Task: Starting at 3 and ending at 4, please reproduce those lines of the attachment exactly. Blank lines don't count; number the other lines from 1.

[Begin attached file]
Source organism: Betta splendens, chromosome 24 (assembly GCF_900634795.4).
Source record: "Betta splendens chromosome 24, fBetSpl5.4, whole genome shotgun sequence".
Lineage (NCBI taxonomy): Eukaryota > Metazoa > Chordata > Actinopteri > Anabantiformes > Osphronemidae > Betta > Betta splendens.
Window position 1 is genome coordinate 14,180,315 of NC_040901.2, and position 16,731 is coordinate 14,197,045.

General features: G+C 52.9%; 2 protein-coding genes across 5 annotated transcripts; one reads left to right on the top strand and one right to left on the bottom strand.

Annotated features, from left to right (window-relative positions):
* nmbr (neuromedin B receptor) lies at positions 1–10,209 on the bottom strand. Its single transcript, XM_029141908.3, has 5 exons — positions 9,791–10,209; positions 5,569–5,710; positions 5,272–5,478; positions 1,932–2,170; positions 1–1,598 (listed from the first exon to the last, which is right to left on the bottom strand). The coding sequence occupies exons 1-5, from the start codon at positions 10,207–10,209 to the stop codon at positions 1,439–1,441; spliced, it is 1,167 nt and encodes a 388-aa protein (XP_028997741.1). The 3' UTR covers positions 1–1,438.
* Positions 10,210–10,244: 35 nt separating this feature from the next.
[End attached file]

Lineage (NCBI taxonomy): Eukaryota > Metazoa > Chordata > Actinopteri > Anabantiformes > Osphronemidae > Betta > Betta splendens.
Window position 1 is genome coordinate 14,180,315 of NC_040901.2, and position 16,731 is coordinate 14,197,045.